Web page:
One little complaint is that I didn’t love the way there are so many sizes on one pattern. On a few pieces they split it up by sizes. Like the Bodice Front, for example, has one piece that is size 0-8 and another that is 10-18. This makes following your size’s cutting line a whoooole lot easier than when size 0-18 are on one piece. I just did a little guess and go on that mass of cutting lines and hoped for the best. {shrug} It worked.

I didn’t have time to sew it on Saturday, but thanks to a bout of insomnia yesterday, I finally got to stitch the muslin. I did a full-on version of it, just didn’t finish seams or back-stitch and the dress took me just about an hour to make. Sweet.

The super awesome thing about it? It actually fits really well, right out of the box. I will have to make a couple small adjustments–the back dart is weird and sticks out like a bust dart on my back. Fixed that little oddity. And then I’ll be adding six whole inches to the hem line so I can do a more than 5/8″ seam as suggested and so it will hit my knee when I’m standing. But that’s it. Two little changes.

Bring on the linen! I need a new love and I think Colette Pattern‘s Rooibos dress is gonna be it.

Sewing for Boys?!

I wish these ladies had been around about 17 years ago when my son was young and I could sew for him. Okay, well, I still do sew for him sometimes, but not the cute little clothes that they have in Sewing for Boys. The book just slid across my desk at work a few days ago and I’m pretty stoked to put it to use. I think I’m gonna try the Luka Hoodie for my little nephew in Cali. Seems like it would be light enough for southern California winters–a bit more than a windbreaker, but waaaaay cuter!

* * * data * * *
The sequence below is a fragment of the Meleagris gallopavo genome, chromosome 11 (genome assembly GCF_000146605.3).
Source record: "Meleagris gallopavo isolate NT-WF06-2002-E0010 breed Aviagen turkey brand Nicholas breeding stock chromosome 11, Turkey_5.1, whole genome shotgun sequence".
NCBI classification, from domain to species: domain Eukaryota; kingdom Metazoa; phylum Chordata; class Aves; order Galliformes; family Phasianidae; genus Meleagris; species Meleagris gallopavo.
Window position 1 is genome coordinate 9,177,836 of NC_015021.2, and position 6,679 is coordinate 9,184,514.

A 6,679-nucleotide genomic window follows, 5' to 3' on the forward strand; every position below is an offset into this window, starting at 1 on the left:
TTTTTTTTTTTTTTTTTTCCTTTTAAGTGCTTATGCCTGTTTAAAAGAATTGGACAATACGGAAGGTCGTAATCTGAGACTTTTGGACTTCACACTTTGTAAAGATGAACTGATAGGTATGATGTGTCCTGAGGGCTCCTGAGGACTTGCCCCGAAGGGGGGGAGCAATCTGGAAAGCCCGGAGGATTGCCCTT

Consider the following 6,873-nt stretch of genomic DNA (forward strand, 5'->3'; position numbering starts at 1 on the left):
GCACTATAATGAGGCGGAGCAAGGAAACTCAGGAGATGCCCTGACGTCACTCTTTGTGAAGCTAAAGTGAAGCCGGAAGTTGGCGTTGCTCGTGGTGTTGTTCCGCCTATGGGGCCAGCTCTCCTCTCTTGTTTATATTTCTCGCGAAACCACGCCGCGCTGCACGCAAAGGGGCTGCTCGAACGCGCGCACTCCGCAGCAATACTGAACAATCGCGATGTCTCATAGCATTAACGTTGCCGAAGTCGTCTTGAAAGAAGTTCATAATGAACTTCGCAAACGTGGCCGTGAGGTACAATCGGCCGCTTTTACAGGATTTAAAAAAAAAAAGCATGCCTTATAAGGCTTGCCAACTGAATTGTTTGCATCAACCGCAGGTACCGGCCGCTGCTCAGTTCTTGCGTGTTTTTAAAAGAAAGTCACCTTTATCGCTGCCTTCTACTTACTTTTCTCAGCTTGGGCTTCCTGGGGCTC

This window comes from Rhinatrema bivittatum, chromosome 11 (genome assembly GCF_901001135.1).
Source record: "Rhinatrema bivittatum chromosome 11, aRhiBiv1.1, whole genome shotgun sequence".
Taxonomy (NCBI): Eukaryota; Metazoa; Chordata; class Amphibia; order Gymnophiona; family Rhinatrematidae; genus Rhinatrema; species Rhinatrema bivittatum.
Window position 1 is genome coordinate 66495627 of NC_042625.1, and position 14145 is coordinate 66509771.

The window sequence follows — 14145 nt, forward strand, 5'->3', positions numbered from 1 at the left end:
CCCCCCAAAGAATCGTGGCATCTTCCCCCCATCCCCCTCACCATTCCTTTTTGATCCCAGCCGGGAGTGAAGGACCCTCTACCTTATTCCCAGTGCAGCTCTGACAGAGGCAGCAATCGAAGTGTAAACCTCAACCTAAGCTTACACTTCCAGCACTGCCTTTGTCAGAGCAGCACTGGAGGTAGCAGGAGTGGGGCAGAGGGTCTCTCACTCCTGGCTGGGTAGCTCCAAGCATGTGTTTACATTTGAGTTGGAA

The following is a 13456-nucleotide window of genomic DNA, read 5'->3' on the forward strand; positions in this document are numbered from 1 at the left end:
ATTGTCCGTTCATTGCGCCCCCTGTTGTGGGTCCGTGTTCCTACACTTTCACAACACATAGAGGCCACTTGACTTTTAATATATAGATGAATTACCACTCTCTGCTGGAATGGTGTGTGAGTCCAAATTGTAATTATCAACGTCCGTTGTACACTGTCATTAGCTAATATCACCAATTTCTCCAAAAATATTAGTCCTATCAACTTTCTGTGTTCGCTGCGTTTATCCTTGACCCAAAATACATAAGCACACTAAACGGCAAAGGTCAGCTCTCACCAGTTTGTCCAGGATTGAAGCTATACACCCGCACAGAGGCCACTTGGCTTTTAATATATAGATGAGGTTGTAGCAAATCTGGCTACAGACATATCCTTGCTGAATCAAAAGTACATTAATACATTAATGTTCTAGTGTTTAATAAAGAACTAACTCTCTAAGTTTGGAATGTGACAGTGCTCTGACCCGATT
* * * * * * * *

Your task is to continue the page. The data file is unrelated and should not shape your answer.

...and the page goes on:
Ohhh, right, weeknight dinners.

I used to see the headlines on the women’s mags at the grocery and never could understand what difference it really made if it was a weeknight or a weekend dinner. Crazy publishers had something of the sort on every cover.

They still do, but now I get it. I understand how moms don’t want to get home from work at 6 p.m. after nine-plus hours away from home, just to start chopping, boiling, and baking for the evening meal. When I worked at the school, I was always home by 4:30, long before dinner needed to be served to starving kids. If it takes an hour to prepare and cook, who cares?!

These days the evenings are a bit more squished. After picking up and fighting through traffic for an hour, we finally get home sometime between 6 and 7 p.m. All I can think of to feed us is whatever is quick and easy. Rice with Trader Joe’s Madras Lentils. Spaghetti. Quesadillas. Now, I finally understand the difference between the weekends and the weeknights. And I think I’ll pick up a copy of Real Simple, with its Month of Easy Dinners.

And, of course, there is always my sister’s offer to help me cook up some big batches of freezer food. Maybe next month.

Halloween is coming!

Okay, so both kids are a little old for trick-or-treating (though that won’t stop the daughter this year) and it’s too small for the candy haul they usually end up with anyway, BUT this fabric was just too cute to not put to use.

Love it, but who’ll use it?